In theologian Paul Tillich’s systematic theology he talks about “The Dimension of Depth”. He recounts one such personal experience of this in his, “One Moment of Beauty“. I think it is an extremely important and profound concept for theology. Here’s my take on it.
The ontology (being) one employs in a theology dictates how a connection with God will take shape. If a sharp ontological distinction is made between God and the world then there is a barrier that must be breached for there to be a connection. This would correlate with the ontology of classic theism. If there is no distinction to be made between God and the world then we have a pantheism where there is no “something more” to connect with.
If, however, there is no strong distinction made between God and the world then we have a form of panentheism where God is in the world but also more than the world. In this case, we could use terms like God-as-transcendent and God-as-immanent to describe this distinction. In the Divine Life ontology, this distinction could also be described as God-as-transcendent and God-as-living. If this is the case, then one way to frame an additional question would be “what is the interface” between the two? With God-as-living, God self-constrains and lives the lives of all things within their particular situation. Part of that constraint is a limited knowledge of God-as-transcendent.
To illustrate this let me offer a psychological analogy/metaphor. As we go about our everyday lives we may not be aware of what is going on in our sub-conscience. There is a great deal going on deep within our minds that greatly effects our drive, motives, and actions. For the most part, we are unaware of this. The results of which may be for the good or bad. In psychology, there are many methods employed to try to reveal the basic sources for our thoughts and actions. One is depth psychology. It’s called “depth” for a reason because it tries to probe the depths of the psyche to discover the roots and primary causes of our psychology.
Theologically, this spatial metaphor (depth) can also be helpful. What it says is that there is a divine depth within everything. However, this is where the psychological analogy breaks down. In psychology, “it’s all in our heads”. There is no transcendence. In the Divine Life Communion, there is. We live this life within the constraints we find ourselves in but we are also part of God-as-transcendent. Here let me offer a couple of Venn diagram metaphors to illustrate both a Divine Idealism and the dimension of depth:
It’s the second diagram I want to focus on. Now, remember metaphors are blunt instruments but sometimes they can be helpful. There is a circular boundary line around a particular Divine Life. This circumscribes God as living a particular divine life. However, you’ll also notice there is an overlap of the individual lives in this life with the Mind of God. This represents the divine depth within everything. It is in that depth that we also participate in the divine ground of our being and God-as-transcendent’s hopes and wishes for this life. Another way to describe this overlap could be a porous gradient. The more deeply this depth is probed the more it may become ineffable to us. Here the abysmal character of God is beyond our comprehension. This overlap is porous because the divine purpose and urgings can manifest themselves to us. That manifestation may not be totally clear to us because of our limitations but it can still have an impact on us. It is the dimension of depth becoming apparent. That apparentness, however, is received by us as finite, limited creatures.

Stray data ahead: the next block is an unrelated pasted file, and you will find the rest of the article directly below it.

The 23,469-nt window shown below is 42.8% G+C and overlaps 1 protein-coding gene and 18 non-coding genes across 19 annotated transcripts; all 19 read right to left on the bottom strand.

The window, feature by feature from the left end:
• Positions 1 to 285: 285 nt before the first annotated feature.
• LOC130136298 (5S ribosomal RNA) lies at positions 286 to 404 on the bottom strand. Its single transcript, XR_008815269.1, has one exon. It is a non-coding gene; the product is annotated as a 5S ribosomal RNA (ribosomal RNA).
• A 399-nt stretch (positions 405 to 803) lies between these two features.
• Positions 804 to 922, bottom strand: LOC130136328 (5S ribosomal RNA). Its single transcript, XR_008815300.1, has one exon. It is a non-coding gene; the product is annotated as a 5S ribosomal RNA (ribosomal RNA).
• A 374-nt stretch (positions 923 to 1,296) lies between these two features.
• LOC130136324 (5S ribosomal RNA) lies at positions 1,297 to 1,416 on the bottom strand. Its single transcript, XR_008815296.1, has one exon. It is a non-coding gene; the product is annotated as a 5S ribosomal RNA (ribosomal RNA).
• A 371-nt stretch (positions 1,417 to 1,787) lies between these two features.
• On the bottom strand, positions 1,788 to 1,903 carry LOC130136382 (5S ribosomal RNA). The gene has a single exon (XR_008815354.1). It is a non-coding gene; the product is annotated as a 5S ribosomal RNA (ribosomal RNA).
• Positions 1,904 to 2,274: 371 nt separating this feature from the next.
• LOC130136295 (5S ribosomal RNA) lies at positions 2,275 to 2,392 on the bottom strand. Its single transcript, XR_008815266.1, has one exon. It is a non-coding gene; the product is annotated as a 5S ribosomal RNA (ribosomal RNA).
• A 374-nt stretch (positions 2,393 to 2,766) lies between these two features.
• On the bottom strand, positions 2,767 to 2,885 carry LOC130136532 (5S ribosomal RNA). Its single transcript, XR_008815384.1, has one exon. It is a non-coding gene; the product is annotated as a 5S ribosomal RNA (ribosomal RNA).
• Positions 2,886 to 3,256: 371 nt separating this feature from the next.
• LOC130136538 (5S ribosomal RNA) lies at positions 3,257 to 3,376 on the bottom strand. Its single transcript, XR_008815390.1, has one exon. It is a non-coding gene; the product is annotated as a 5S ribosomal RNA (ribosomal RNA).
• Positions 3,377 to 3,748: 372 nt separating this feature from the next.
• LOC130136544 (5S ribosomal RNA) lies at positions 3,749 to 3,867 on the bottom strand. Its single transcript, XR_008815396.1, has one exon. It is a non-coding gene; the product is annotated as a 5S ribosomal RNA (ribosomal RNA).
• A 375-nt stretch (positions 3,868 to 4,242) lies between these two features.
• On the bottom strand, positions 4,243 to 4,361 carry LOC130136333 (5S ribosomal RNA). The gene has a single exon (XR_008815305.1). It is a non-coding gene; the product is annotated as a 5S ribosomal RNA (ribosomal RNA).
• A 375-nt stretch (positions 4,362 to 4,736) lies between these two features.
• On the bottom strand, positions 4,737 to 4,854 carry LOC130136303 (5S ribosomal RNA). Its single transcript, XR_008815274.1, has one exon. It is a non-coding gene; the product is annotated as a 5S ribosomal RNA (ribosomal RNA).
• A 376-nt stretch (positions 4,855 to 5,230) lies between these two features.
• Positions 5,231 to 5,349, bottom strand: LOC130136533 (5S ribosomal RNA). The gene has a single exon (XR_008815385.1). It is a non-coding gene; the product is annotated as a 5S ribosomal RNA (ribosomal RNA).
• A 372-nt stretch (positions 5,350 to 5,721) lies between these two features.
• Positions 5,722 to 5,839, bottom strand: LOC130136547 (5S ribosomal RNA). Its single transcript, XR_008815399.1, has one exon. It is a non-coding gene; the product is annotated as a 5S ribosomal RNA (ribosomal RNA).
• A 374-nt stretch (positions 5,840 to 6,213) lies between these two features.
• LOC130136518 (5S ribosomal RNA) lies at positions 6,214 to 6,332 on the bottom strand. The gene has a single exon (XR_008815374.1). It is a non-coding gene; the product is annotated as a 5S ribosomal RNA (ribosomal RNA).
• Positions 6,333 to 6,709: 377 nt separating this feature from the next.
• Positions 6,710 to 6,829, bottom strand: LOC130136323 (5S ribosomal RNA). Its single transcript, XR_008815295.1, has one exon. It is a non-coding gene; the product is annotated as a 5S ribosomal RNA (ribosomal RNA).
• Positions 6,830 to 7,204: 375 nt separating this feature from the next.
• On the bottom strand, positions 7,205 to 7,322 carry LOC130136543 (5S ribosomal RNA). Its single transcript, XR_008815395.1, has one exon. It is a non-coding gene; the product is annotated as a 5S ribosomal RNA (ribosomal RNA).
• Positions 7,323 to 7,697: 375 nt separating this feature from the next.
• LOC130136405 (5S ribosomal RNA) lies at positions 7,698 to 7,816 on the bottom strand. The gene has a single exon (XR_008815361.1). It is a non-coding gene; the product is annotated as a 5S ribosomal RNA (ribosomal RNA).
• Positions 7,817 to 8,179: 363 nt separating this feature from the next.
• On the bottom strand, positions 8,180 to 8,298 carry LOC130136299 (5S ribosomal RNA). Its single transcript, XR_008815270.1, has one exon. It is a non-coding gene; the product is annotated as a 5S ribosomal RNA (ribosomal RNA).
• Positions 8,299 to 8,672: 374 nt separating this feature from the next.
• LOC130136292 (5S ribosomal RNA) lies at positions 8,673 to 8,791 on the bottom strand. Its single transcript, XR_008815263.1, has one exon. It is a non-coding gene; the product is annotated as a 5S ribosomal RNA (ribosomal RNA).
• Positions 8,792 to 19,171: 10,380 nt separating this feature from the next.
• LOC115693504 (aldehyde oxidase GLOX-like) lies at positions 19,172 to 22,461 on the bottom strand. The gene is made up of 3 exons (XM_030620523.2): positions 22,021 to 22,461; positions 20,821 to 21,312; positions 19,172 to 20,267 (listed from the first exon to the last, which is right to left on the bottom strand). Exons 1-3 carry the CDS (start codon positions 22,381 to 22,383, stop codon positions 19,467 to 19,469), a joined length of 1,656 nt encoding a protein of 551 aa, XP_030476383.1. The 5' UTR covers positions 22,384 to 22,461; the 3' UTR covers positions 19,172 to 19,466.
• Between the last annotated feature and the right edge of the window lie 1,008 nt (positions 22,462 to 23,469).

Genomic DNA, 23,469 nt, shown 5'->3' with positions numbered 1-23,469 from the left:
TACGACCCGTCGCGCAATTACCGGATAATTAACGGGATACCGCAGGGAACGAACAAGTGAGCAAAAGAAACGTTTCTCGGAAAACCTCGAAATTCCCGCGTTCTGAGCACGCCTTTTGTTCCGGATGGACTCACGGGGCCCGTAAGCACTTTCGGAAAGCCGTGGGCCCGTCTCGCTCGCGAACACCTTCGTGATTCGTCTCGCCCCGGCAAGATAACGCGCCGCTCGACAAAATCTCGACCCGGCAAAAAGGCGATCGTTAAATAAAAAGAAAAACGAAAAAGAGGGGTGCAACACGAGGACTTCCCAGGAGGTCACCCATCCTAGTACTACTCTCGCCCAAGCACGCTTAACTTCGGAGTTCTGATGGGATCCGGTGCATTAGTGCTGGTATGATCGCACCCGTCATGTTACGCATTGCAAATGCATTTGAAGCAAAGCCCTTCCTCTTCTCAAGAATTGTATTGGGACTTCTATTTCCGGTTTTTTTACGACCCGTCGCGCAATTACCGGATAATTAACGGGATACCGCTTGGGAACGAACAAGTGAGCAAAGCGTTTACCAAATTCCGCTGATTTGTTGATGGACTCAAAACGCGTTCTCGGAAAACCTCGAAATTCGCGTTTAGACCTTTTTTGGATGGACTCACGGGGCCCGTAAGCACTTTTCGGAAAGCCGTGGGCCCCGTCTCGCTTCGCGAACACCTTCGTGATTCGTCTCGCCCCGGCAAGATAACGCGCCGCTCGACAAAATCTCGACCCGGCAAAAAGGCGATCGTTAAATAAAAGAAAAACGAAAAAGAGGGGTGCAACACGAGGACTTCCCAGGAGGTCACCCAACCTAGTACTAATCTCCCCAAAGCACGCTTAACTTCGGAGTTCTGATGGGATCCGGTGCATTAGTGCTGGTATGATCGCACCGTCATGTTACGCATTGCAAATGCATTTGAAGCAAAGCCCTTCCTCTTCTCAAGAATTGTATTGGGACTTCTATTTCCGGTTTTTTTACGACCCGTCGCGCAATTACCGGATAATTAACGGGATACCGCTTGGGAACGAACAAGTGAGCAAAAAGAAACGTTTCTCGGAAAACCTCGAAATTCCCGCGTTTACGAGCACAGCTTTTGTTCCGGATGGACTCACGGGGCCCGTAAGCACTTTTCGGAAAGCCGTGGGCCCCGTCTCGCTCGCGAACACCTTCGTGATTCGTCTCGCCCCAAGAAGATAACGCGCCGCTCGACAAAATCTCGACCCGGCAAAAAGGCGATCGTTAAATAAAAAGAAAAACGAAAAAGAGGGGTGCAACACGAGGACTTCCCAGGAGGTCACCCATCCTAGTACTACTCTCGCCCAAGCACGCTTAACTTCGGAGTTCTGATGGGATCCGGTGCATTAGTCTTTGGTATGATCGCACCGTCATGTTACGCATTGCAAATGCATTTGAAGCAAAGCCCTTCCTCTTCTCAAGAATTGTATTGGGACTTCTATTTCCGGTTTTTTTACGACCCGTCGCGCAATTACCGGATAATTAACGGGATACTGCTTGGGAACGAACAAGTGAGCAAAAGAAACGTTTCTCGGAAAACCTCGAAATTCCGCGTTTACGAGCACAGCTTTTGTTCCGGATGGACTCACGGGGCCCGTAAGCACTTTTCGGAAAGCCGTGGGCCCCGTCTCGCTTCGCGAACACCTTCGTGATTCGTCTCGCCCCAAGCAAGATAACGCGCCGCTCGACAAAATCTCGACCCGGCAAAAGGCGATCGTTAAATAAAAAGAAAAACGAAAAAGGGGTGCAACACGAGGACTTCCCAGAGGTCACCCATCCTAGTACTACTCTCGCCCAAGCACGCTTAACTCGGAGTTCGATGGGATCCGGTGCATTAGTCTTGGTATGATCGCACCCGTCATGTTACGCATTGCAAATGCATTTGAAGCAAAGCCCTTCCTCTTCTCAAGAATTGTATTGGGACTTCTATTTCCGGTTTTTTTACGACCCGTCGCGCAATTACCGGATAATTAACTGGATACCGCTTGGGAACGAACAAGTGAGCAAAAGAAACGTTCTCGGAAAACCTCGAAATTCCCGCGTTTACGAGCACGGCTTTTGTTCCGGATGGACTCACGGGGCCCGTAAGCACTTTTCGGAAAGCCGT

Let me illustrate this with a couple of examples. In Plato’s allegory of the cave, there are “forms” that cast a shadow on the wall for us to see. They aren’t the forms themselves but blurry representations of them so they aren’t clear representations. Still, they offer some clues. Now, for Plato, these shadows were a corruption of the forms suggesting a world-rejection that comes out in his further writings. I disagree with that part. However, it does illustrate our limited perception and understanding of the ground of reality.
In the English Standard translation of 1 Corinthians 13:16 the apostle Paul writes “For now we see in a mirror dimly, but then face to face.” While I disagree with his eschatology, I think he makes an important point. In his Christ mysticism, there is the divine within that we might “see in the mirror”, albeit dimly. As we participate in the divine, there is an “image” of the world and us from the divine perspective that makes an impression on us.
So, where do we tap into this dimension of depth? Again Paul Tillich. He says that anything can be transparent to the divine. It could be found in places like a cathedral or nature. It could be in art, music, literature, or drama. Perhaps an event invokes a sense of the divine. Or, a scientific theory or mathematical proof. It could be just some everyday experience of love in relationships or family. Or the birth of a child. And of course, it can be found by looking within ourselves. Deep within us all is that divine spark that urges us to be the best we can be — to love without condition. It can be that “still small voice” that urges us toward the good. This list is endless because God is present in everything. The dimension of depth is a powerful presence permeating everything where we participate in God’s love for us and hope for how this life proceeds. All we have to do is listen to it.